Wineskins Archive

January 21, 2014

Are We Blindly Following Culture? (May 1993)

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by Jim and Jeanenne Nichols
May, 1993

12Women C.E.O.s?! Women physicians?! Women cabinet members and Supreme Court Justices?! A woman running for Vice-President?! The President’s wife playing a fundamental role in the administration?! Surely one of the noteworthy trends of recent American decades has been the movement of women into what had been traditionally male positions. In those same decades there has been increasing interest and pressure to include women in more visible Christian positions, positions that had been, again, traditionally male. Since these two illustrations of increasing female visibility and influence have occurred in parallel, a reasonable question has arisen: Are the calls for greater involvement of women in the church simply an outcome of the cultural changes in women’s status? Is not our culture dictating what is occurring in Christ’s body?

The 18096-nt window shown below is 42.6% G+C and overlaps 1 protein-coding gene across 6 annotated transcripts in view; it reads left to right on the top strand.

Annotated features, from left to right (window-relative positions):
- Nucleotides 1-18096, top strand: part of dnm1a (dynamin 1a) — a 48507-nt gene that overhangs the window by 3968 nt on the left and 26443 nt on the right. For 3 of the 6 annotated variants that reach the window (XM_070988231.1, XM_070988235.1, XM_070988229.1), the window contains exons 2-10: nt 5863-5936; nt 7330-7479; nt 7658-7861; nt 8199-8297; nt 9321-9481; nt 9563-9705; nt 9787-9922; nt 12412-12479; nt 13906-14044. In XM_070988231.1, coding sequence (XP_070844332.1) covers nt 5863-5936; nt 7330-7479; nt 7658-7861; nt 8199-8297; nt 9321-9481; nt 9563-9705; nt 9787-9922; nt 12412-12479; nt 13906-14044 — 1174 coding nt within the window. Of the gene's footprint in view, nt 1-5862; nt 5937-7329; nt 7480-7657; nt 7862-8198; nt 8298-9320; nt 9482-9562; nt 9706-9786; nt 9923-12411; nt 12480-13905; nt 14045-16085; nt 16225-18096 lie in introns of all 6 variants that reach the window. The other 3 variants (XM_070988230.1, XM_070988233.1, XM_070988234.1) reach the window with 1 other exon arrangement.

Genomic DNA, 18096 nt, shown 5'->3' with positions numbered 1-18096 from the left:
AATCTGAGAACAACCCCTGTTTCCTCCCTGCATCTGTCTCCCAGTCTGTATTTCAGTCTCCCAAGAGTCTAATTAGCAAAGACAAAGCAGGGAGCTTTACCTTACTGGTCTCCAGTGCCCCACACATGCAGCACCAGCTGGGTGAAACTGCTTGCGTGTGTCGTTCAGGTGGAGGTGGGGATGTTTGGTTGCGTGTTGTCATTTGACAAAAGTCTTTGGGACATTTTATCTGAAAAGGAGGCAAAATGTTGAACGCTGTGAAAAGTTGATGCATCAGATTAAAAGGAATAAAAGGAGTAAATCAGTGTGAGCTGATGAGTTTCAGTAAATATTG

This is an example of a larger problem with which Christians must constantly contend. We must deal with the interplay of being culturally relevant and yet true to our Creator and Redeemer. On one hand, we recognize that it is reasonable and biblical to try to meet needs and issues of today with the gospel message. On the other hand, we understand the power and attractiveness of evil and know that it abounds in our culture.

Our thesis here is that it is appropriate both biblically and culturally to involve Christian women alongside Christian men in seeking to fulfill the Great Commission. If we are to be Christ’s body today, we must utilize every gift of every believer to speak to the world of God’s love. To do anything less is to mask divine cooperation between Christians with the darkness of competition between us. The “more excellent way” is love. We support our thesis with three approaches. We note that the argument (isn’t this just a cultural push?) is not a new one; we note that the people in the New Testament were not immune to cultural influences, and, finally, we propose a reconciliation by looking for major biblical themes and particularly at how our Lord Jesus responded when gender was involved.